• General traits and description: Despite the name, Australian Shepherds were developed in the United States. They are intelligent, trainable, and versatile dogs known for their happy demeanor and ability to have a distinctive merle coat.
  • Suitability for sheep or cattle: Australian Shepherds can herd sheep or cattle effectively. They’re known for their adaptability and are frequently used in a variety of farm tasks.
  • Origin of the breed: Developed in the Western United States in the 19th and early 20th century, the breed’s name is likely derived from its association with Basque shepherds who emigrated from Europe to Australia and then to the US.

Australian Cattle Dog/Heeler

close up of australian cattle dog outside

  • General traits and description: These dogs are sturdy, compact, and known for their intelligence and agility. Often stubborn and independent, they are nevertheless loyal and protective.
  • Sub breed: The Texas Heeler is a cross between the Australian Cattle Dog and the Australian Shepherd, known for its alertness, agility, and natural guarding and herding instincts.
  • Suitability for sheep or cattle: As their name suggests, Australian Cattle Dogs are particularly adept at herding cattle, using their ‘heeling’ technique to nip at the animals’ heels and guide them.
  • Origin of the breed: Developed in Australia for driving cattle over long distances across rough terrain.


working kelpies surrounding cattle

  • General traits and description: Kelpies are highly energetic and intelligent dogs known for their athleticism and tireless nature. They are quick learners and thrive when given tasks and challenges.
  • Suitability for sheep or cattle: Kelpies are highly versatile and can herd both sheep and cattle effectively. Their adaptability makes them suitable for different terrains and livestock types.
  • Origin of the breed: Originally bred in Australia in the late 19th century, Kelpies were designed to handle the harsh Australian climates and landscapes.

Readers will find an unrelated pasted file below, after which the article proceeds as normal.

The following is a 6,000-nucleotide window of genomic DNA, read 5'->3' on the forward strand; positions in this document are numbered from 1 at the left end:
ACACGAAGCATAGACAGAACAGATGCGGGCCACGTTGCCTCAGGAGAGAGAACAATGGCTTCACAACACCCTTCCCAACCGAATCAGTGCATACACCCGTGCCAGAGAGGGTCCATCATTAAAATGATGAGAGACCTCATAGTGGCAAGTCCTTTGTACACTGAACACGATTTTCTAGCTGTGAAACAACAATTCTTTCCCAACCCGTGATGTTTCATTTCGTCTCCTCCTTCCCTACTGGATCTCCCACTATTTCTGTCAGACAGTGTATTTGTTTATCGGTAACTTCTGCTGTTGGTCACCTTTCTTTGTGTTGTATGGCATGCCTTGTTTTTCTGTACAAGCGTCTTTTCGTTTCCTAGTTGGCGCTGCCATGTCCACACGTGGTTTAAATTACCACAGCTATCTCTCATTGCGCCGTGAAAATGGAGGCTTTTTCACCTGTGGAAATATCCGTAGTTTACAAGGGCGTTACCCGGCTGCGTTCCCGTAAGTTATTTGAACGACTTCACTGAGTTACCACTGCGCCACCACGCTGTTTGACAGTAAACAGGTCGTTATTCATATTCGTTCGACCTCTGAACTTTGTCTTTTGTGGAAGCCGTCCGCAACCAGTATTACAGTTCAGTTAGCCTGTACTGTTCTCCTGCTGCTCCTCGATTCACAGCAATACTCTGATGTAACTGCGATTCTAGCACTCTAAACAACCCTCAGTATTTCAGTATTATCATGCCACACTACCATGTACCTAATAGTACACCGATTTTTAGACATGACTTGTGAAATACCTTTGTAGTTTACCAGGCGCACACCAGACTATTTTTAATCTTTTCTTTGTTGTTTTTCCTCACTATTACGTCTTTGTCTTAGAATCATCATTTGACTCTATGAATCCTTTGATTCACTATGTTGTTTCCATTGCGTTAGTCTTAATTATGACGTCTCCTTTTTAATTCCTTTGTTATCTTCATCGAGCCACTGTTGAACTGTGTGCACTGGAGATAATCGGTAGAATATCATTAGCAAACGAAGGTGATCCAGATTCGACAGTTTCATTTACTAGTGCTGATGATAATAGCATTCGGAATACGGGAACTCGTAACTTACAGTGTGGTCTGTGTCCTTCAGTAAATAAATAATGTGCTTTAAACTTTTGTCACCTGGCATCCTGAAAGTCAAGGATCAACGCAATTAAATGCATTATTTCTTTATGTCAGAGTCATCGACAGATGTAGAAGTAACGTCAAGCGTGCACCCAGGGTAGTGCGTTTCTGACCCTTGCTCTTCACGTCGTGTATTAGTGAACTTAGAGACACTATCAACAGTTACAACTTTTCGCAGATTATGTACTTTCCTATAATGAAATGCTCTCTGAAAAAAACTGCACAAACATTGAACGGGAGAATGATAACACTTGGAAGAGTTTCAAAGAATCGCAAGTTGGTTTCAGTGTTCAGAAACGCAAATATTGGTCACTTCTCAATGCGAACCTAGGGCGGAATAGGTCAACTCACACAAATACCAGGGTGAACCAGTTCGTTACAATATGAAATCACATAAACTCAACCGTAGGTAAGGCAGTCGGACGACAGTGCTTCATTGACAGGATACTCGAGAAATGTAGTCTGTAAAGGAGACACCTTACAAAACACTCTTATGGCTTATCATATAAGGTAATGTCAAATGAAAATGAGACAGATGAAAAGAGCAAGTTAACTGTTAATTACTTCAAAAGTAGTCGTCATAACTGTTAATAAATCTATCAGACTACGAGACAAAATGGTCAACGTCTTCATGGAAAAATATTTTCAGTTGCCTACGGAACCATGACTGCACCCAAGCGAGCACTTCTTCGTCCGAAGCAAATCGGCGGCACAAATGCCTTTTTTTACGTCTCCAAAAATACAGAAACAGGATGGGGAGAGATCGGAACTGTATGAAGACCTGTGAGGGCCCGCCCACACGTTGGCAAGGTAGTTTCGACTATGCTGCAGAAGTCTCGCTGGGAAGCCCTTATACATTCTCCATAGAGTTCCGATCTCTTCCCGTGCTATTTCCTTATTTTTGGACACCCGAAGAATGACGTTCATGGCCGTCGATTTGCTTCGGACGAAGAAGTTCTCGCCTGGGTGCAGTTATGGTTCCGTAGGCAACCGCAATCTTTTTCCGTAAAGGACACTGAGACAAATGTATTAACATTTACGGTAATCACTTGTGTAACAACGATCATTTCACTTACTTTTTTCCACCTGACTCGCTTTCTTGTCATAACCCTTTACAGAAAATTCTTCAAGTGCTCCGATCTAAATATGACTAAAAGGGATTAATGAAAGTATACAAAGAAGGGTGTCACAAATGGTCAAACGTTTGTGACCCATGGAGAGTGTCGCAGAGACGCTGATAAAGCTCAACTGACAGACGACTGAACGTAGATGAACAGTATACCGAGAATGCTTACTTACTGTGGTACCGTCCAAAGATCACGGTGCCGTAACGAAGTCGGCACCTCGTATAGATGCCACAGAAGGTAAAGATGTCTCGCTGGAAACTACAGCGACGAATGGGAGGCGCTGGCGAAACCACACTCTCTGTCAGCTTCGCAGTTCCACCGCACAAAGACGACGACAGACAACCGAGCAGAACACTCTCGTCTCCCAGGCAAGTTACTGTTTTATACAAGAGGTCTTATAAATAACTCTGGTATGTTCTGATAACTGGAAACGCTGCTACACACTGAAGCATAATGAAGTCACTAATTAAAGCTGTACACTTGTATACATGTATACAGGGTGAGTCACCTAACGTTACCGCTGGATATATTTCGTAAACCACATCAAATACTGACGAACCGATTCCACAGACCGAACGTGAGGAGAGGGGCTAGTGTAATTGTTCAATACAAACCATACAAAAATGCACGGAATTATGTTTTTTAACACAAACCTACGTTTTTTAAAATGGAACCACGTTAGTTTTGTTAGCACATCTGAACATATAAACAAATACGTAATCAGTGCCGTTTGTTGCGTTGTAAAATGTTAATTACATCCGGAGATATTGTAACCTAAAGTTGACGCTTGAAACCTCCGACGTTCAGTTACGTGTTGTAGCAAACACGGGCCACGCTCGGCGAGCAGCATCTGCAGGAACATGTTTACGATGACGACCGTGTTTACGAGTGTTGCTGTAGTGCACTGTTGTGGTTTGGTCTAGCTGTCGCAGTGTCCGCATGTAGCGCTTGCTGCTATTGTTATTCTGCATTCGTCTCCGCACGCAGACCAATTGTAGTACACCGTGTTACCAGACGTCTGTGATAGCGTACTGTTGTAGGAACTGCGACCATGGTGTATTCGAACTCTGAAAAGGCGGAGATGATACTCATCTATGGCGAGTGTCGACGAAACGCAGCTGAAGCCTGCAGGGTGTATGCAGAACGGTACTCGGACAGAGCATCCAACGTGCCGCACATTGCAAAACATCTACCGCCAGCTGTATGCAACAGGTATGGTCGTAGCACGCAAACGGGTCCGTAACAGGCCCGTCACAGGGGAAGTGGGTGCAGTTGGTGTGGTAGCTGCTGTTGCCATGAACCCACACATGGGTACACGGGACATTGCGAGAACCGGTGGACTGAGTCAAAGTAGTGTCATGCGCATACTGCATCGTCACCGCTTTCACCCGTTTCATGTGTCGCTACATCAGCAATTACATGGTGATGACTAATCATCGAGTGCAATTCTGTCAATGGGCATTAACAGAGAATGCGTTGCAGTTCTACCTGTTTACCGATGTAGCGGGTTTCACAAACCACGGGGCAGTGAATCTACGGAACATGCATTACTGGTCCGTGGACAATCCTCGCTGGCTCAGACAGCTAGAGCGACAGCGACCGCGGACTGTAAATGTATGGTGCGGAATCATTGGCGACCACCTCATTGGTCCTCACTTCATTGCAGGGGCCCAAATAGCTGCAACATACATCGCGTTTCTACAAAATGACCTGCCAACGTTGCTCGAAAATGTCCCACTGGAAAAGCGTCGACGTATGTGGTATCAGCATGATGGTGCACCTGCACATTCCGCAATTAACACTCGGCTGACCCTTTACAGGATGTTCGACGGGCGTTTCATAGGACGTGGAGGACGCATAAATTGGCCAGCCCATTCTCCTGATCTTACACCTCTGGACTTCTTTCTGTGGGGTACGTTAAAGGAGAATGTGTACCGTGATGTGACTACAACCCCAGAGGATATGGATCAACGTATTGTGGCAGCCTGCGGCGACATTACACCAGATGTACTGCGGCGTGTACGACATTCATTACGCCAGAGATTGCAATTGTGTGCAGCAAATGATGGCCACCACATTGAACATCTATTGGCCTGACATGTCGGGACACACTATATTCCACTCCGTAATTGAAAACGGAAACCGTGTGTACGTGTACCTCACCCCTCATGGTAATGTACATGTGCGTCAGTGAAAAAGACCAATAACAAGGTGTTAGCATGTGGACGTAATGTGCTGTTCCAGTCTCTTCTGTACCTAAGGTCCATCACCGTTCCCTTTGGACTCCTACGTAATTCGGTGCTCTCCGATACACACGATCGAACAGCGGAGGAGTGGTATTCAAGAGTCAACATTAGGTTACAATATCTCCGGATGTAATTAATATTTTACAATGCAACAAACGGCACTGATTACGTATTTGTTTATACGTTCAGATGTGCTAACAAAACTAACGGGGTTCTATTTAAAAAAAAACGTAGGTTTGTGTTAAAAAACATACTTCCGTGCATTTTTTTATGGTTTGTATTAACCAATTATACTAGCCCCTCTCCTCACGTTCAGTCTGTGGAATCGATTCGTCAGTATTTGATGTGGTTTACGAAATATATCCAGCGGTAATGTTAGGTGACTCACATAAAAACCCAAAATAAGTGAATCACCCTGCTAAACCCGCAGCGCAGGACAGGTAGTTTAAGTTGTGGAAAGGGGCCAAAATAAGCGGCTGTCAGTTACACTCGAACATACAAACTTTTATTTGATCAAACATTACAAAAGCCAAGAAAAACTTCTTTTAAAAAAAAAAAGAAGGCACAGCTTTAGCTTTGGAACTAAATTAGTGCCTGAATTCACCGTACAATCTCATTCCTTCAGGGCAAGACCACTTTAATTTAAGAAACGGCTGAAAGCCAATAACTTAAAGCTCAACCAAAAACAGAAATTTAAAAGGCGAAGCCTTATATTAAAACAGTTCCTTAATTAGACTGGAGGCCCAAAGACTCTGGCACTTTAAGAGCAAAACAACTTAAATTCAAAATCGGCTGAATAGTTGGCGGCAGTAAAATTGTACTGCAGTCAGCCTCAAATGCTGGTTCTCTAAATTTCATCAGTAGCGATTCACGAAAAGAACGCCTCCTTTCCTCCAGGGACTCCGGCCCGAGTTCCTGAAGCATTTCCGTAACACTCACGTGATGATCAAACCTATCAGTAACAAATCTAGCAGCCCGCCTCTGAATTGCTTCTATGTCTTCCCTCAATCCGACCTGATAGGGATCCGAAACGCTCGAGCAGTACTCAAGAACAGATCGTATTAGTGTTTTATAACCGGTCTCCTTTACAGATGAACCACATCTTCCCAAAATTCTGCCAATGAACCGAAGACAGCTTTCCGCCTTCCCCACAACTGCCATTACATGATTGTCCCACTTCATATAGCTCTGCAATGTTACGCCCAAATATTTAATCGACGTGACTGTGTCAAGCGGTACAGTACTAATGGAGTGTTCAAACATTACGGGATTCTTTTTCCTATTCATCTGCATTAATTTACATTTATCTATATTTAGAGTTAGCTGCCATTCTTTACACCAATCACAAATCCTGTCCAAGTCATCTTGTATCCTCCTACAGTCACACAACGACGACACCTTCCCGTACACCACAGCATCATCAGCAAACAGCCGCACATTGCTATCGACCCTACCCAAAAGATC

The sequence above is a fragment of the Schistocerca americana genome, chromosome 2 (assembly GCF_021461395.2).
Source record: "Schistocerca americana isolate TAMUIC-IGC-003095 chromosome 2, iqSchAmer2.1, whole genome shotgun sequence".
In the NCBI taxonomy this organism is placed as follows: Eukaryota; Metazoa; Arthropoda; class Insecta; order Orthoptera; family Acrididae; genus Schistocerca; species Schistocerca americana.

Rough Collie

portrait of a rough collie on a farm

  • General traits and description: Made famous by the TV show “Lassie,” Rough Collies are intelligent, loyal, and easily trainable dogs known for their beautiful long coats and elegant looks.
  • Suitability for sheep or cattle: Traditionally, Rough Collies are more commonly associated with sheep herding, due to their patience and gentle handling.
  • Origin of the breed: The breed was developed in Scotland and Northern England, primarily for herding sheep.


action shot of corgi herding a sheep

  • General traits and description: Corgis are small but incredibly agile and alert dogs. While they’re often seen as family pets today, they are intelligent, hard-working dogs with a strong herding instinct.
  • Suitability for sheep or cattle: Corgis were originally bred for herding cattle, and they’re well-suited to the task. Their small size allows them to avoid kicks while nipping at the heels of larger animals.
  • Origin of the breed: There are a couple of types of Corgis, the Cardigan Welsh Corgi and the Pembroke Welsh Corgi, both of which originated in Wales, UK.


catahoula mid run on farm

  • General traits and description: Catahoulas are known for their striking appearance, intelligence, and versatility. They are well-muscled and powerful dogs, able to take on a variety of tasks.
  • Suitability for sheep or cattle: Catahoulas are more commonly used for herding cattle and pigs due to their robust nature and assertiveness, but they can adapt to herding sheep as well.
  • Origin of the breed: Catahoula Leopard Dogs were originally bred by Native Americans in Louisiana in the United States, hence they are often referred to as Louisiana Catahoula Leopard Dogs.

German Shepherd

german shepherd guarding a lamb in the snow

  • General traits and description: Known for their intelligence, strength, and versatility, German Shepherds are one of the most popular dog breeds worldwide. They are hardworking, trainable, and protective, with a strong herding instinct.
  • Suitability for sheep or cattle: Traditionally bred for herding sheep, German Shepherds are adaptable and can also work with cattle. They are often used in various working roles, from search and rescue to police and military service.
  • Origin of the breed: German Shepherds were developed in late 19th century Germany, originally for protecting flocks from predators and herding sheep.

Belgian Malinois

profile of a belgian malinois on farmland

  • General traits and description: Belgian Malinois are known for their intelligence, trainability, and high energy levels. They are versatile working dogs used in many roles, including herding, police work, and search and rescue.
  • Suitability for sheep or cattle: Belgian Malinois were originally bred for herding sheep, but their adaptability allows them to work effectively with cattle as well.
  • Origin of the breed: Belgian Malinois was developed in Belgium in the late 19th century. They are one of the four breeds of Belgian sheepdogs.